The endpoint of the reaction is indicated using starch, which does not dissolve in solutions but exists as colloid and is only suspended in the analyte. The starch indicator should be added just prior to the endpoint or when the yellow iodine color is beginning to fade. Adding starch at the start of titration when the iodine concentration is still high will form an iodine-starch complex, producing a diffuse endpoint and a reddish brown color which will not be readily discharged at the endpoint because of the excess iodine still present due to the slow dissociation of the complex. Also, starch may hydrolyze and interfere with the reaction in acidic solutions, which is the case of the analyte in this experiment. However, if iodine was the titrant, starch can be added at any point since iodine is not in excess until the endpoint. It exhibits a deep blue color when it absorbs iodine. When the iodine is converted into iodide ion, the blue color disappears and the complete disappearance of the color indicates the endpoint.
The presence of strong solutions of electrolytes, organic materials like alcohol and heat may interfere with the absorption of iodine and will not produce a good color, thus these conditions should be avoided. Starch should also not be kept suspended for too long since long exposure to water can make it susceptible to bacterial action, causing it to decompose and become less effective. For the sample analysis, the same concepts were used to determine the amount of dissolved oxygen. The dissolved oxygen was first added with NH4HCO3 to form a more reactive oxygen-sensitive carbonate. If NH4HCO3 was not added, the dissolved oxygen will not react or will react very slowly with the solution, even though MnSO4 was already added. Then, a basic KI solution (NaOH with KI crystals) is added to react with the Mn2+ ions and t an OH- salt with Mn:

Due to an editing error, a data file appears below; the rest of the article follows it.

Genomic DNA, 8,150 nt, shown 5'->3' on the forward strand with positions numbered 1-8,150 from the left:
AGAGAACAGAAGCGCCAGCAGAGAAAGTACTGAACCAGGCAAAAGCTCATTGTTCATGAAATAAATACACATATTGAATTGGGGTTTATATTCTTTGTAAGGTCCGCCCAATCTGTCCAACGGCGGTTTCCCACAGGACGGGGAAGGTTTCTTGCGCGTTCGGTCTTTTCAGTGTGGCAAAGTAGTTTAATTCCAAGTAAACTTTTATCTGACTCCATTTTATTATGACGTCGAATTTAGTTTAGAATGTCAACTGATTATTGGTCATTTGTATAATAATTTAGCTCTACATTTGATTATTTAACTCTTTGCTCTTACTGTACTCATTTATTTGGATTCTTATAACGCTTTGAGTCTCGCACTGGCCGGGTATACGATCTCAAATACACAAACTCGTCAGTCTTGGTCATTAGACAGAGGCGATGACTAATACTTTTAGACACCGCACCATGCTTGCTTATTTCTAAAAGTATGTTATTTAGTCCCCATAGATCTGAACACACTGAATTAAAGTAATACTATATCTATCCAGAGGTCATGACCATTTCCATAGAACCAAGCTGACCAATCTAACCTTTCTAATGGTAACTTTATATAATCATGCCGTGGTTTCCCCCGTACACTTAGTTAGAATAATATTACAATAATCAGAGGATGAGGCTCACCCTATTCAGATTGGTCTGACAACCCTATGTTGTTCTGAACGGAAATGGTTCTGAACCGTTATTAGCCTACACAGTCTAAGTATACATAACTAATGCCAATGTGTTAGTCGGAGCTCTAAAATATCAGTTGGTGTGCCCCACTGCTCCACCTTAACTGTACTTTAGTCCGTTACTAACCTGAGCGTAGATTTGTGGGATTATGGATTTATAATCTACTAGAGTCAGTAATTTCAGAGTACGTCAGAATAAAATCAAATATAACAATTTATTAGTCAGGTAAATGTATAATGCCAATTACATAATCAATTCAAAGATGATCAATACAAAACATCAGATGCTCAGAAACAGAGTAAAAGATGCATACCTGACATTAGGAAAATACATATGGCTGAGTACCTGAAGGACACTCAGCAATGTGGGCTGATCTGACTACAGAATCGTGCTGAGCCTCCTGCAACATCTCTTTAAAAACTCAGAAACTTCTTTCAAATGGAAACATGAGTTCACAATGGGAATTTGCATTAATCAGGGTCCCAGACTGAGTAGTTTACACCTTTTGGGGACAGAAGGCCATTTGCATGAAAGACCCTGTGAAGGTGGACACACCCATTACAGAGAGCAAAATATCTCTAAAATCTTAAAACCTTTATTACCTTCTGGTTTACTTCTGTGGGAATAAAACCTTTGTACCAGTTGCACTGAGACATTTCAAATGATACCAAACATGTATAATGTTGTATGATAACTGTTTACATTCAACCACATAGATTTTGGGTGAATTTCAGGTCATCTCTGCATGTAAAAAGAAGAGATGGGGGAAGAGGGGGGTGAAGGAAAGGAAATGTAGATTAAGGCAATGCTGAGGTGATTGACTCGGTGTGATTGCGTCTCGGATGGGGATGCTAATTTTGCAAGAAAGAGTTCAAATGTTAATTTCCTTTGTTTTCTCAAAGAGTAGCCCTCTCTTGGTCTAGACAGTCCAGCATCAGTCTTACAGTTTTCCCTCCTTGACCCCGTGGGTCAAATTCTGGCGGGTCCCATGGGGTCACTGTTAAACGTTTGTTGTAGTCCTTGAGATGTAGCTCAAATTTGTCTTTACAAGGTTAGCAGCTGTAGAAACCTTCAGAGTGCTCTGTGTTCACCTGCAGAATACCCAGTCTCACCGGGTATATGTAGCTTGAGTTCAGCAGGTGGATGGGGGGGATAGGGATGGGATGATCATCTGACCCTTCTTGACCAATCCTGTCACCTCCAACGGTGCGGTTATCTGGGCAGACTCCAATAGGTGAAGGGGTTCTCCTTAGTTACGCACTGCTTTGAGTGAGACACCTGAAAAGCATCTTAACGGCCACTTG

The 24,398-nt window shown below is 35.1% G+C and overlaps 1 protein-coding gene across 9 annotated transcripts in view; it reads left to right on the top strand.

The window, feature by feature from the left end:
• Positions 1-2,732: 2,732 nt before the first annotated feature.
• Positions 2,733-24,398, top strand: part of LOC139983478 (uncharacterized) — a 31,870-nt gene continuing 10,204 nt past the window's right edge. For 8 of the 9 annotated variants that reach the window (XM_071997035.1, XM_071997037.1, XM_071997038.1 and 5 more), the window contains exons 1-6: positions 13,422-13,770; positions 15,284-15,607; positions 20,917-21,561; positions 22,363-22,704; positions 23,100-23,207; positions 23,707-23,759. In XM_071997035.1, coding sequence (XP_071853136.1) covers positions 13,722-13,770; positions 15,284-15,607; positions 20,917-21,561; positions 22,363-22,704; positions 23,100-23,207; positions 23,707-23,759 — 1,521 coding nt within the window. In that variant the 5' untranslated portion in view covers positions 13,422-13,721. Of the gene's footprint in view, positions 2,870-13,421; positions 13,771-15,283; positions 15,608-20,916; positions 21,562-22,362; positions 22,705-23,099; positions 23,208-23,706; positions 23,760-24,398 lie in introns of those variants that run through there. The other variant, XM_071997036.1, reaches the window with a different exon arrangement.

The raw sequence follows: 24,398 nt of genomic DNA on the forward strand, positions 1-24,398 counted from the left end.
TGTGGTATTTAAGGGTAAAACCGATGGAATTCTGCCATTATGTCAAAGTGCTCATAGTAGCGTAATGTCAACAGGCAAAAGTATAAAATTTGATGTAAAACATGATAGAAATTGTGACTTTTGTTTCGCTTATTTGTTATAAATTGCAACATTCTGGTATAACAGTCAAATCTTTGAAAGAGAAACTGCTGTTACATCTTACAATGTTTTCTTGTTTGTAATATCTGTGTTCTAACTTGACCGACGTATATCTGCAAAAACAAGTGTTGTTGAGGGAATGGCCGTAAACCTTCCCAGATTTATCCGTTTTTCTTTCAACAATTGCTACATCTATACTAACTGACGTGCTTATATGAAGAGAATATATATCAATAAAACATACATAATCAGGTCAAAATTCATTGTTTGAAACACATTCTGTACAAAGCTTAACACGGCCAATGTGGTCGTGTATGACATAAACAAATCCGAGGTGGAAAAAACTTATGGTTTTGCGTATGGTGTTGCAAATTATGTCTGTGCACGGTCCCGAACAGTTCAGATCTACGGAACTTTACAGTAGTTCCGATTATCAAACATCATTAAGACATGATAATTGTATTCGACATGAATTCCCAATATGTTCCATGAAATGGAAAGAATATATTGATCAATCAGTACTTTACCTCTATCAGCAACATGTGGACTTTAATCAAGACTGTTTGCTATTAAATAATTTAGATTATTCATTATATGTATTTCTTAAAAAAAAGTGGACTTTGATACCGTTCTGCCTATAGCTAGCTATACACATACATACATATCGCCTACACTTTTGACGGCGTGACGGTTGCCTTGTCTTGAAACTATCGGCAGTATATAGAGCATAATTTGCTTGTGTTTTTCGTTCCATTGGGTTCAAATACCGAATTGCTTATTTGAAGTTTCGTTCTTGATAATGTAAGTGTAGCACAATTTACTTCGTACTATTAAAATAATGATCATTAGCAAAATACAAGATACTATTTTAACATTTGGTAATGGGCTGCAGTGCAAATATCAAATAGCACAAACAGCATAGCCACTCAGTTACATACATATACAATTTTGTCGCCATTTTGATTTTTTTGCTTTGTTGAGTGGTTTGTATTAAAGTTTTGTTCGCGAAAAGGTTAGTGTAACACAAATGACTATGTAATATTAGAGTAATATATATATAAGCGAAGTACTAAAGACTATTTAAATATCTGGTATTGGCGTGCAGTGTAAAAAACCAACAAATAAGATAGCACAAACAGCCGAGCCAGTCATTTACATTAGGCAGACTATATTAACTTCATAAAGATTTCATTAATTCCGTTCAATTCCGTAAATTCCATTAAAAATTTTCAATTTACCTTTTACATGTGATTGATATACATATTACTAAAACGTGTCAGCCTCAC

The Mn(OH)2 produced will then react with the oxygen. There are two possible reactions that may occur: which will produce a brownish inorganic oxide floc, the fluffy mass seen suspended in the pond water sample, or which will also produce a brown solution.
The Mn(OH)3 precipitates formed was then dissolved with phosphoric acid while the MnO(OH) precipitated will react with the iodide ions from the NaOH solution with KI:
The solution was then closed tightly and kept in a dark locker. This is done to prevent the accelerating effect of light to the decomposition of hypoiodous acid:
and the oxidation of iodide ion caused by air:
The I2 produced in the desired reaction will be equivalent to the amount of dissolved oxygen in the pond water sample:
To be able to determine the exact amount of I2, and also the dissolved oxygen, the solution was titrated with thiosulfate, again, with the reaction:
In the experiment, a fresh pond water sample from the Palma Hall was analyzed using the winkler method described above. The sample was analyzed immediately as bacterial action may affect the dissolved oxygen content of the water. As the reagents were added, the tip of the transfer pipettes was kept just below the surface of the water to prevent the penetration of more oxygen from the air into the sample. It was found out that the water contained an average of 8.1 ppm O2. This means that the pond water is relatively clean; therefore it can sustain stream fishes, including cold water fishes.
Skoog, et al., Fundamentals of Analytical Chemistry, Eighth edition, 2004 Day, Underwood, et al. Quantitative Analysis, 1967
Christian, G.D. Analytical Chemistry, 1986